Going to a Physical Therapist


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Physical therapy is a type of medical treatment that helps a person move his or her body. You might wonder why anyone would need help moving. But if you've ever had a broken bone or a bad injury, you know how hard it can be to do normal things, like walk or throw a baseball.

Physical therapy helps people who have been injured, or who have a physical disability such as cerebral palsy, so they can move their bodies better.

Physical therapists (or PTs) are health professionals who know a lot about how the body moves and how to improve movement. They treat people as young as little babies and as old as great-grandparents.

Someone might go to one physical therapy session or many sessions over months or years. During the sessions, the PT teaches the person exercises and special stretches. This therapy can strengthen weak muscles and show the person new ways of getting around.

When Kids Go to Physical Therapy

A broken leg is a good example of why a kid might go to physical therapy. Before leaving the hospital, the physical therapist would teach the kid how to walk with crutches and how to go up and down stairs. Therapists know the best way to hold onto crutches and teach kids how much weight they can put on the broken leg.

While learning to walk with crutches, a kid might wear a safety belt so he or she doesn't fall down or stumble while practicing. The PT also teaches the child's parents about using crutches safely on flat surfaces and stairs. It's important for the kid to wear good supportive shoes, like sneakers, when using crutches.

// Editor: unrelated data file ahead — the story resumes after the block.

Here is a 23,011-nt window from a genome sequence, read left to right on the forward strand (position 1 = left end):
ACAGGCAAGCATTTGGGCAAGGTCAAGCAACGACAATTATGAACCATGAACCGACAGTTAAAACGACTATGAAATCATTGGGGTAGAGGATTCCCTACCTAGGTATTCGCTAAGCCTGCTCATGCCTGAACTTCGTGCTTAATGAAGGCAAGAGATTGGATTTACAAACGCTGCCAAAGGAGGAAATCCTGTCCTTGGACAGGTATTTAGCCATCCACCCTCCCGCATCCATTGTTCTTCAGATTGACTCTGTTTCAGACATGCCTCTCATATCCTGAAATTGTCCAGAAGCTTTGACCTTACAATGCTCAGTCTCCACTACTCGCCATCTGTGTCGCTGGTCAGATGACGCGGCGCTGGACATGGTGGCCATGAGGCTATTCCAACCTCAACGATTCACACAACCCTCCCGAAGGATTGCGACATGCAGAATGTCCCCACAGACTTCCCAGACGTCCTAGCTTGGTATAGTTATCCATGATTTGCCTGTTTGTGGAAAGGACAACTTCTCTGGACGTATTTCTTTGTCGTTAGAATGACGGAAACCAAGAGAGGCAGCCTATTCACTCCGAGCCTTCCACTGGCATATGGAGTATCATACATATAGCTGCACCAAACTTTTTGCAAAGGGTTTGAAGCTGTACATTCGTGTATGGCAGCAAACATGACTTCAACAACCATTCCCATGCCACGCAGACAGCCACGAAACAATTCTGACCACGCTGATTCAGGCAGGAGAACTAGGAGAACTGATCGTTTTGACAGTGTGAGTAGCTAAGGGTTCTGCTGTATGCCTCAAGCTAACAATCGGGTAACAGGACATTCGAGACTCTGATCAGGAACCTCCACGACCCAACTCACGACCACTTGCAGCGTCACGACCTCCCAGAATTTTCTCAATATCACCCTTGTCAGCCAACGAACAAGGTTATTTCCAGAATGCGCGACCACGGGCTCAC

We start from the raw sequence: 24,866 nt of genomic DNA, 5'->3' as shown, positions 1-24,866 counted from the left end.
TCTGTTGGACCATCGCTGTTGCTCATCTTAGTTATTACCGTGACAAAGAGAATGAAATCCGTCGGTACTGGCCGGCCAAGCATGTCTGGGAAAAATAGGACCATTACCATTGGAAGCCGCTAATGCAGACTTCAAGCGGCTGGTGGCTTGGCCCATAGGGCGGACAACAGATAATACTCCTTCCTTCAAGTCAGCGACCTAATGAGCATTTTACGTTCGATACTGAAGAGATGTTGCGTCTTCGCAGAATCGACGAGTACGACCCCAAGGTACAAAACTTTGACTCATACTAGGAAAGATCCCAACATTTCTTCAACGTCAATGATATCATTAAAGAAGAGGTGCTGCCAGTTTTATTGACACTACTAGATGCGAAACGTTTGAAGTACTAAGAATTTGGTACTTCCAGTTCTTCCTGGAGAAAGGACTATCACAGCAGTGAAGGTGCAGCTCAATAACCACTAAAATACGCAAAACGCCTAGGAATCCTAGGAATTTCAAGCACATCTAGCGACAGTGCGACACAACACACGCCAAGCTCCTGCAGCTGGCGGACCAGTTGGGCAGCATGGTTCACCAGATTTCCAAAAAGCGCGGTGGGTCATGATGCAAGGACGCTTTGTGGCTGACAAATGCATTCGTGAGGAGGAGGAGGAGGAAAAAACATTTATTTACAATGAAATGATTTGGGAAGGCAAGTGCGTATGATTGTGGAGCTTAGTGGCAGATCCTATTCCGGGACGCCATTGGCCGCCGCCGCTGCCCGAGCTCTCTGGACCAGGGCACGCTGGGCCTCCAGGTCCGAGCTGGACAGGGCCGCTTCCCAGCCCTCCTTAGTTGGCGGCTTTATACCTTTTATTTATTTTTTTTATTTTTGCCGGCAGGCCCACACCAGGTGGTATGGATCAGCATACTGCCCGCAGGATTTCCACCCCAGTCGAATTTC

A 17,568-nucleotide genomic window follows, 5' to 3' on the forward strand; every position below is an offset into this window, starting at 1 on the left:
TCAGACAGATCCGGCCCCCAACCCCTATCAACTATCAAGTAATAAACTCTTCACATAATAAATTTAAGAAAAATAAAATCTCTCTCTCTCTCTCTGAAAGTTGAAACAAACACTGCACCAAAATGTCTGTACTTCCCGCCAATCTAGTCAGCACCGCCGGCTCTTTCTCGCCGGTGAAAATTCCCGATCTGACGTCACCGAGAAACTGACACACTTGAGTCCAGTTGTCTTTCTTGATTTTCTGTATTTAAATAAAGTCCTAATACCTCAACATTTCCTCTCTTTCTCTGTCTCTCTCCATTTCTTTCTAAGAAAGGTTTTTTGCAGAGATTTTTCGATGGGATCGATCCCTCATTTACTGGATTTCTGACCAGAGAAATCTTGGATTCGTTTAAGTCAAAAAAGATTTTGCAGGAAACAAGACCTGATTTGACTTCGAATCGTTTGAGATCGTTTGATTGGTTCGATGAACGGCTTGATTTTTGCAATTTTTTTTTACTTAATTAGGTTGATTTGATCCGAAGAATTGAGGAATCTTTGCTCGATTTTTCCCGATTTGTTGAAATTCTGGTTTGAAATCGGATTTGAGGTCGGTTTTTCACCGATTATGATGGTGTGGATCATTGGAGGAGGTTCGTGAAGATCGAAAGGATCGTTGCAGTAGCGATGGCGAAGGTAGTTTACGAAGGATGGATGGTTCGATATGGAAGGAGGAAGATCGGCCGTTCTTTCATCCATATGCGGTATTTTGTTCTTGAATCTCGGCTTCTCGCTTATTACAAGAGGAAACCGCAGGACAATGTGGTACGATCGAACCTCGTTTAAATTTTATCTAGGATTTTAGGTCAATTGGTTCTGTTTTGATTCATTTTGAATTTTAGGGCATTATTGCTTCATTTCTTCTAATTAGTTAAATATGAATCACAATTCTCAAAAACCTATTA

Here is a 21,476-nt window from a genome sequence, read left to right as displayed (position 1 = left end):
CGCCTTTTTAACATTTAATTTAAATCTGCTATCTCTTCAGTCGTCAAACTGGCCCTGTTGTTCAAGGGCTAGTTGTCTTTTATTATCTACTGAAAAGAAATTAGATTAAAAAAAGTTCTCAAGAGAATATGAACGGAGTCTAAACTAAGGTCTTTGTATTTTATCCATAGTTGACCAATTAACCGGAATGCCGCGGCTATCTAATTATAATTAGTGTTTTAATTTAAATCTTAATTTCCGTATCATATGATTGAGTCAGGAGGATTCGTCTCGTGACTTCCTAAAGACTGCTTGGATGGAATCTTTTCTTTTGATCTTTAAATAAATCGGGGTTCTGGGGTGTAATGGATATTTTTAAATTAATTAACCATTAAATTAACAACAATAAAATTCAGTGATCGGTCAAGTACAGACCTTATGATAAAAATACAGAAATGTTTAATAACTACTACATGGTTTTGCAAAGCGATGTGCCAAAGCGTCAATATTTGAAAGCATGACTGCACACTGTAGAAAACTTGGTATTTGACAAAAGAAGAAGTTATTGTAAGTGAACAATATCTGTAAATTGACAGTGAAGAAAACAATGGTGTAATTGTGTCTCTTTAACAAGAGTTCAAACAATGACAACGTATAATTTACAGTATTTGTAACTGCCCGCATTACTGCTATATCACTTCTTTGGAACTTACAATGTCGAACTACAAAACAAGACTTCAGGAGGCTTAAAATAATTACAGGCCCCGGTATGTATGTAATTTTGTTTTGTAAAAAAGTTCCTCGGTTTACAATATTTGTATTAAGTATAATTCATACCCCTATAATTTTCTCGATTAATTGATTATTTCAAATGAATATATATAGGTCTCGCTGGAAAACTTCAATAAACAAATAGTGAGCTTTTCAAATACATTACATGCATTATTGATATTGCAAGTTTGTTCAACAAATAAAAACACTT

Learning by Playing

Kids learn by playing, so physical therapists often have toys for kids to use. You might find balls, benches, swings, and slides in a pediatric therapy gym. Kids can have some fun during these therapy sessions, though it can be a lot of hard work to make muscles stronger and learn to do new things.

Some kids might see a PT just one or two times, whereas other kids may be in therapy for many months. The sessions usually last 30 minutes to 60 minutes, depending on the kid's age and the type of problems he or she is having.

Reviewed by: Maureen Donohoe, PT, DPT, PCS
Date reviewed: May 2011

© 1995-2012 The Nemours Foundation/KidsHealth. All rights reserved.

Note: All information is for educational purposes only. For specific medical advice, diagnoses, and treatment, consult your doctor.

Reviewed/Updated: 05/11
Created: 07/00

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